SPOILER ALERT: This article contains information about Season 6 of HBO’s Game of Thrones. Please proceed with caution if you wish to avoid spoilers.
“Winter is coming.” It has been the catchphrase of the Starks in Game of Thrones since the show began. But, finally, winter has arrived in Westeros. While the weather still looked the same in the Season 6 finale, apparently the maesters at the Citadel know better than the average Game of Thrones viewer, and winter has officially set in.
It is this arrival of winter in Westeros that led to the Season 7 premiere being delayed, thanks to HBO having to wait for winter in the real world in order to shoot scenes on location for those areas of Westeros that is usually sunnier than the North where the Starks live.
But why do the seasons last so long in Westeros? Is it just the magic of the world created by George R. R. Martin, or could real life science be applied to Game of Thrones to prove why it has been summer for the longest time?
Apparently summer had already run for nine years when Season 1 of Game of Thrones began, just like it had at the start of the book series the show is based on. Up until the Season 6 finale, it was still summer, even though the Starks kept reminding everyone that winter was coming. For the longest time fans were bemoaning the fact winter was still coming. Now, it seems, winter has arrived without anyone really knowing it.
According to the books Game of Thrones is based on, the maesters keep a close eye on the length of days and that is how it is determined if it is still summer or not. This sounds very much like the way in which the seasons are measured here in the real world. Winter Solstice is the shortest day of the year, and Summer Solstice is the longest day. But, for Westeros, it seems there is no exact length of time for seasons. It is known nine years of summer have passed, so they count time in years, which is different to the length of seasons. So, this means it is the seasons that are unpredictable, not the length of years.
According to Space.com, there might actually be some science behind why Westeros was still in summer up until recently. Seasons occur because the Earth tilts towards and away from the sun. Therefore, when it is summer here, it means the axis of the earth has tilted towards the sun, making the planet warmer. Then, as we reach winter, it signifies the Earth has tilted again, this time away from the sun. So, in Westeros, the reason winter is still coming could be because the planet takes much longer to tilt towards and away from the sun. After all, Space.com points out that Uranus has seasonal cycles that last 42 years, so nine years of it still being summer is within reason.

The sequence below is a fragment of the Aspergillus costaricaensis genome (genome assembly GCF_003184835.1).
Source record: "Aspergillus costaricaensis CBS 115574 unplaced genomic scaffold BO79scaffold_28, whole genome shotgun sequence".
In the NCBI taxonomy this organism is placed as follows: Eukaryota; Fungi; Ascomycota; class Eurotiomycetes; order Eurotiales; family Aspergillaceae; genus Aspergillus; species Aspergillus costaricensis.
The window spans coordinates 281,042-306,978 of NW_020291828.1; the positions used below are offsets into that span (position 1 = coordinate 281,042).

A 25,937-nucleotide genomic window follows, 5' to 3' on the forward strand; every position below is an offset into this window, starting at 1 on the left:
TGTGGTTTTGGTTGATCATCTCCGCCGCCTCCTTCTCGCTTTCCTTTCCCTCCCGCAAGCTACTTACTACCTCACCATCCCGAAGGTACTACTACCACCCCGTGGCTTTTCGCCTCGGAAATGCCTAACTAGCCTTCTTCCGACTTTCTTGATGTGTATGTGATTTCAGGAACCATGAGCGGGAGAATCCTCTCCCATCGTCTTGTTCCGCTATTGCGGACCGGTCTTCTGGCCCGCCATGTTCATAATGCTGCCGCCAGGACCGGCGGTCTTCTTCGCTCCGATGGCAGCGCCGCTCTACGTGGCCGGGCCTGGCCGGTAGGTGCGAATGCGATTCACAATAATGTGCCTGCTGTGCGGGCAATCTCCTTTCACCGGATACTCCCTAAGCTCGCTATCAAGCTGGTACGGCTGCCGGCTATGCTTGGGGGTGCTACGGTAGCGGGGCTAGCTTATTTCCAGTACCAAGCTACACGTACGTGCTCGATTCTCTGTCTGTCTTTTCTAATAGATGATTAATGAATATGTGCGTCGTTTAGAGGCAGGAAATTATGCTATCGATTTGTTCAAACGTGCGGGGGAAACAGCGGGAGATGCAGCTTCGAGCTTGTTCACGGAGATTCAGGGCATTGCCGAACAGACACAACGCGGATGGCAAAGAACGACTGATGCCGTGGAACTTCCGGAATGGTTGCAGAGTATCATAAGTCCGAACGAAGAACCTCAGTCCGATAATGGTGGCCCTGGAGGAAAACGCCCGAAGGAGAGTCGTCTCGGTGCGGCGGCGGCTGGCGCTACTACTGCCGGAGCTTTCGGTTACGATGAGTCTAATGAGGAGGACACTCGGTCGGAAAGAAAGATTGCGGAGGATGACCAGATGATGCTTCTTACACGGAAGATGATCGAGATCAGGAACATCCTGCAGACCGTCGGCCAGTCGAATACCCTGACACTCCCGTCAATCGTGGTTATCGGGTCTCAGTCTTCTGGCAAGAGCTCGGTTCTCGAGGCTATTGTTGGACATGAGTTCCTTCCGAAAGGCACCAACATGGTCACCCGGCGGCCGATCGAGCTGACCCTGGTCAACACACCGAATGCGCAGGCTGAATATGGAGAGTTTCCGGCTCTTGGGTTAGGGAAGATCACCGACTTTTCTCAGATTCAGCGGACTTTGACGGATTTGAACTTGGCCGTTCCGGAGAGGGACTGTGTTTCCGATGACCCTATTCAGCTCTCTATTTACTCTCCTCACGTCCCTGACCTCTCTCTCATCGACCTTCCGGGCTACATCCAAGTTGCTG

However, on Uranus, as with here on Earth, the seasons are the same length of time. Sure, some winters are longer than others, just as some summers seem to last for ever, but, generally, the seasons are roughly the same length of time. Greg Laughlin, an astrophysicist at the University of California Santa Cruz, has a possible answer as to why the seasons in Game of Thrones seem to be of differing lengths of time.
Greg Laughlin explains that there is such a thing as a “wobbly” axis. This causes variability in season lengths. However, this variability usually occurs over thousands of years, not over the short year spans that the people of Westeros are recording. Even though it is still summer for most of Game of Thrones, there are older characters who remember winter, and so therefore have lived through the previous summer as well as a winter in order to know what the seasons are really like.
Another way in which science could be used to support the fact winter is coming — albeit slowly — is the advent of another planet nearby that could affect the gravitational pull. “One situation that will lead to wildly variable seasons over long periods of time is if the planet in question is a member of a strongly interacting multiple planet system,” Laughlin explains. Still, this is something that would occur over thousands of years – not decades like in Game of Thrones.
io9 offers up yet another theory as to why winter is still coming in Game of Thrones. Earth has what is considered an elliptical orbit that is circular. But what if Westeros has an extremely elongated orbit? This would mean that instead of Westeros orbiting the sun in a circle, it would do so in an oblong shape, making some seasons significantly shorter than others. Could this account for the fact it is still summer in Westeros? It certainly could, but once more, there is still the question of why the seasons are not predictable. Maybe it is just a part of the magic of Game of Thrones?
Does it even matter to you that winter is still coming in Game of Thrones? Let us know by commenting below!
According to a recent interview with Deadline, Game of Thrones will return to HBO with a shortened Season 7 in 2017.
[Image via HBO]